To begin, I am pointedly not going to talk about the Horror Renaissance again. Masterful horror films from exciting new voices are coming out at such a reliable tilt these days that the term is starting to feel condescending. As if the genre’s potential for depth, stunning characterization and overall greatness should be any surprise by now. At this point, if you don’t already know that some of the most brilliant, emotionally nuanced and insightful films of the last decade have been in the horror genre, I’ll just remind you that they exist and that every cinema lover owes it to themselves to seek them out. Yes, horror is rolling along with supreme confidence right now and that is a great thing for film in general. What’s really been heartening isn’t just how many great horror films have come out in recent years. It’s the sheer diversity of this boom. The number of different kinds of stories that have been told using the tools of horror cinema. The sinister and subtle feminism of Robert Eggers’ The VVitch. The evocative blend of John Carpenter nostalgia and AIDS paranoia that colors It Follows. The gorgeously chilling chiaroscuro phantasmagoria of Jennifer Kent’s The Babadook. At its best, horror has an endless palette of colors to paint with and an unlimited number of interesting and important things to say. Ari Aster’s brilliant debut film Hereditary is a film with a lot of insights and ideas on its mind. About the burden of upbringing, the anguish of loss, and the all-consuming obsession of grief. But beyond its psychological depths, Hereditary is one of 2018’s most punishing cinematic forces of nature. Few of the year’s films operated on a more visceral level. Hereditary is just one of the most deeply, terribly felt horror films in quite some time. Its deep and unsettling themes aside, no film conjured a more palpable and overwhelming aura of anxiety, sorrow, and nameless dread. If you’ve ever woken up with a particularly savage hangover, muscles aching, face damp with cool, sickly sweat and an indescribable throb of guilt and regret pulsating in your temples, that might go a small portion of the way toward describing what it was like to watch Hereditary for the first time. What it was like to marinate in its dankly suffocating, ominous mood. Here is a film completely suffused in the unshakable feeling that things are going very wrong and that even more terrible things lie just beyond the horizon. For all its incredible skill at conjuring terrifying, stomach-twisting imagery, its most unnerving quality may be its ability to continually amplify its own sense of foreboding. As horrific as Hereditary gets, you can never escape the dread that this is only going to get worse. It may sound like a strange endorsement, but we all need to vicariously experience a little doom and dread sometimes. You really haven’t taken in the full scope of 2018’s film riches until you’ve seen this stunning high watermark in feel-bad cinema.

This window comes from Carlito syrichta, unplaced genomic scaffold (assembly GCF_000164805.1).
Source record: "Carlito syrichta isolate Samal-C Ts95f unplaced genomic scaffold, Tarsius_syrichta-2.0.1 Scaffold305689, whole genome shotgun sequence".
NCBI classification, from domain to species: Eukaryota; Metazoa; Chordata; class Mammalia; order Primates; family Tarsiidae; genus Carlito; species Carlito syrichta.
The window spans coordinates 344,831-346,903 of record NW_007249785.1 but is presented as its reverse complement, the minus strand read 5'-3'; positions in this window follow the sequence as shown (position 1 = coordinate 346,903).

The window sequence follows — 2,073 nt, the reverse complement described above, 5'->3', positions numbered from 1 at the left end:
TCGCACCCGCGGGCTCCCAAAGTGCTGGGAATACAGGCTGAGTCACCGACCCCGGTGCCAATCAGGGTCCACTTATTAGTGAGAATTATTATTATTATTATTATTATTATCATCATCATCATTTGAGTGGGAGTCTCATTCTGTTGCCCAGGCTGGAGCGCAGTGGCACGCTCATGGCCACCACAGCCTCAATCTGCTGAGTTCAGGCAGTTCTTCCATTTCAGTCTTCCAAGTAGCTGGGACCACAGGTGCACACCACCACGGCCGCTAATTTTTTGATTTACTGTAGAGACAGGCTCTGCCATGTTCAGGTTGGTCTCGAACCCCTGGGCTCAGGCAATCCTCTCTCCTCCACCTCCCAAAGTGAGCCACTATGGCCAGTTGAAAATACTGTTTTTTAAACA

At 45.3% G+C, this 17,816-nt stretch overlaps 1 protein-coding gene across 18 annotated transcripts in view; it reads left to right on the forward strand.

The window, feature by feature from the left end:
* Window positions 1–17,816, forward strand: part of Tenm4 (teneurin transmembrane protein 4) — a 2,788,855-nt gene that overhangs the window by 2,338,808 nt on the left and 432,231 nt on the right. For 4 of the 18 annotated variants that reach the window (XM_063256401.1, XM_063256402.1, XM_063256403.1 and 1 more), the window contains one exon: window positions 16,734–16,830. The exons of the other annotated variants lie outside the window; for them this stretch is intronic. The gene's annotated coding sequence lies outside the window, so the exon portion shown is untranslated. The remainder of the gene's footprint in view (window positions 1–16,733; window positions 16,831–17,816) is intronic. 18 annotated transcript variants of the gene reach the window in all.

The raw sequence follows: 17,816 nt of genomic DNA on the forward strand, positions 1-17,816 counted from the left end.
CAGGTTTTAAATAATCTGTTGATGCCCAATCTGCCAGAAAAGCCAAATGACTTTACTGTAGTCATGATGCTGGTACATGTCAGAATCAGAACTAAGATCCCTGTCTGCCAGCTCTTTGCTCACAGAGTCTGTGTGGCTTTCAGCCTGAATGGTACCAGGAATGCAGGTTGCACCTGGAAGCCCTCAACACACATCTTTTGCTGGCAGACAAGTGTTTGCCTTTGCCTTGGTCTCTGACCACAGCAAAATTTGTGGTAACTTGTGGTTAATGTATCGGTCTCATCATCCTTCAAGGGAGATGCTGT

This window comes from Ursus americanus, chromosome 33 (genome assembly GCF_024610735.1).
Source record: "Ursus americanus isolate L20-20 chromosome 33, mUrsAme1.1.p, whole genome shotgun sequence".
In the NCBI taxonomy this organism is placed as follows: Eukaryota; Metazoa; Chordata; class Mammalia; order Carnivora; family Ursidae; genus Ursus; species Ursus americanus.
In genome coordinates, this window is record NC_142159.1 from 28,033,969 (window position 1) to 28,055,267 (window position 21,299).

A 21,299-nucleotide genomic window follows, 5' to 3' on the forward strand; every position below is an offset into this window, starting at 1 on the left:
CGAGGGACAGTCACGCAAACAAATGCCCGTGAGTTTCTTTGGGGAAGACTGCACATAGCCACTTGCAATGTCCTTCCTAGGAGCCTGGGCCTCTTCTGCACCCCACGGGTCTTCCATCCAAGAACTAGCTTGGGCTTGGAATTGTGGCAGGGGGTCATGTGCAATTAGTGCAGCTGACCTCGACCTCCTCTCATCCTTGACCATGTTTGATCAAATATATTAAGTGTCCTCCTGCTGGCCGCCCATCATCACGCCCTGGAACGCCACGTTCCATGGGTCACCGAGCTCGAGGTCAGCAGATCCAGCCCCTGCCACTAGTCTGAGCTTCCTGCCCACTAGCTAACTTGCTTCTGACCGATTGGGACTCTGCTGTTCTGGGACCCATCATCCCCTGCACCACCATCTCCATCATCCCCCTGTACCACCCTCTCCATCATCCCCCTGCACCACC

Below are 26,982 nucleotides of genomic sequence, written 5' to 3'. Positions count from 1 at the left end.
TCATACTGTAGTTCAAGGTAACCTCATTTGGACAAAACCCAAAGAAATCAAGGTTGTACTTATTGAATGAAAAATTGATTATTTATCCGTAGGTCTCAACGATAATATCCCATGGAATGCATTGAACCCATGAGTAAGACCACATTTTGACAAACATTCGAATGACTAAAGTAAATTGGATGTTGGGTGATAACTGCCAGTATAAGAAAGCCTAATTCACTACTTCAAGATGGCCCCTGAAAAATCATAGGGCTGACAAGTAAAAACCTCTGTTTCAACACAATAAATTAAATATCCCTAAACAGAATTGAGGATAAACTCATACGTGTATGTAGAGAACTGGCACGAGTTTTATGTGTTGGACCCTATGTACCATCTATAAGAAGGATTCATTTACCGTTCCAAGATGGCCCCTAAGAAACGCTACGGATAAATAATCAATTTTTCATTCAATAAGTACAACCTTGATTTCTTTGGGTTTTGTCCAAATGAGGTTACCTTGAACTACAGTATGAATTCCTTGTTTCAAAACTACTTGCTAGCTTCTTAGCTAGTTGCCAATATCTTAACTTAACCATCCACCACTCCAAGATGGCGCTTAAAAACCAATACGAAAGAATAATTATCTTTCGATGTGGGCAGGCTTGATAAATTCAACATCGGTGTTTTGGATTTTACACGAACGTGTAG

Hereditary opens on the text of a 78 year-old woman’s funeral invitation and that opening is about as mournful as it sounds. Still, the sad, discordant tones of Colin Stetson’s eerie saxophone score promise us much more sorrow to come. Mourning a dead grandmother will really just be the very tip of the iceberg here. The deceased is the mother of Annie Graham (a brilliant Toni Collette, not so much going through the stages of grief as pounding them down like shots of whiskey), a diorama artist in Montana. Annie lives with her mild-mannered Irish husband (Gabriel Byrne, dialing back all his intensity to play a meekly protective warm cup of milk of a man), and her two children, sixteen year-old Peter (Alex Wolff, tremendous and rattled beyond belief) and thirteen year-old Charlie (Milly Shapiro), an eccentrically melancholy young girl with an instantly foreboding nut allergy. So we meet the Graham family in the midst of a serious bout of bereavement and their lives proceed, over a period of some months, to get much sadder and uglier. Thirty minutes haven’t even passed when something terrible and grotesque happens and the Grahams end up burying a second family member under even more tragic circumstances. Peter becomes consumed with guilt. The father becomes an even more ineffectual shell of non-confrontational comfort. And Annie becomes an angry, grieving, unhinged force of nature. She finds no solace in the local grief counseling sessions at the town recreational center. She foams and accuses and lashes out at her milquetoast husband and the moody, bereft son she not so secretly blames for her misery. The only small comfort she seems to find is in Joan (the indispensable Ann Dowd), a kindly older woman she meets in the parking lot after a counseling session. She has recently lost a child and a grandchild in a drowning accident and she has a way of speaking plainly and listening attentively to Annie. For a very short time, it seems like Annie could find some semblance of stability. And then Joan brings Annie home and convinces her to take part in a séance. A séance that seems to successfully conjure the spirit of Joan’s departed grandchild. Annie sees a chance to maybe reach out to her lost loved one and she forces her reluctant family to participate, much to their discomfort and trepidation. It’s hard to say much more without giving the whole fearsome, gutting rollercoaster away, but suffice to say that Annie’s read on the spirit world is wrongheaded and nothing she does in the name of assuaging her or her family’s suffering works. In Hereditary, the unbearably sad becomes the unthinkably tragic and then hurtles speedily into the realm of the unimaginably sinister and macabre. Ari Aster ratchets up the dark and terrible vibes of his domestic chamber of horrors with masterful aplomb. He starts with a funeral for an estranged mother and confidently announces that this is nowhere near rock bottom. When the film ended, I wasn’t sure that I’d even seen the bottom at all. Hereditary feels like an extended free fall into an abyss that never ends.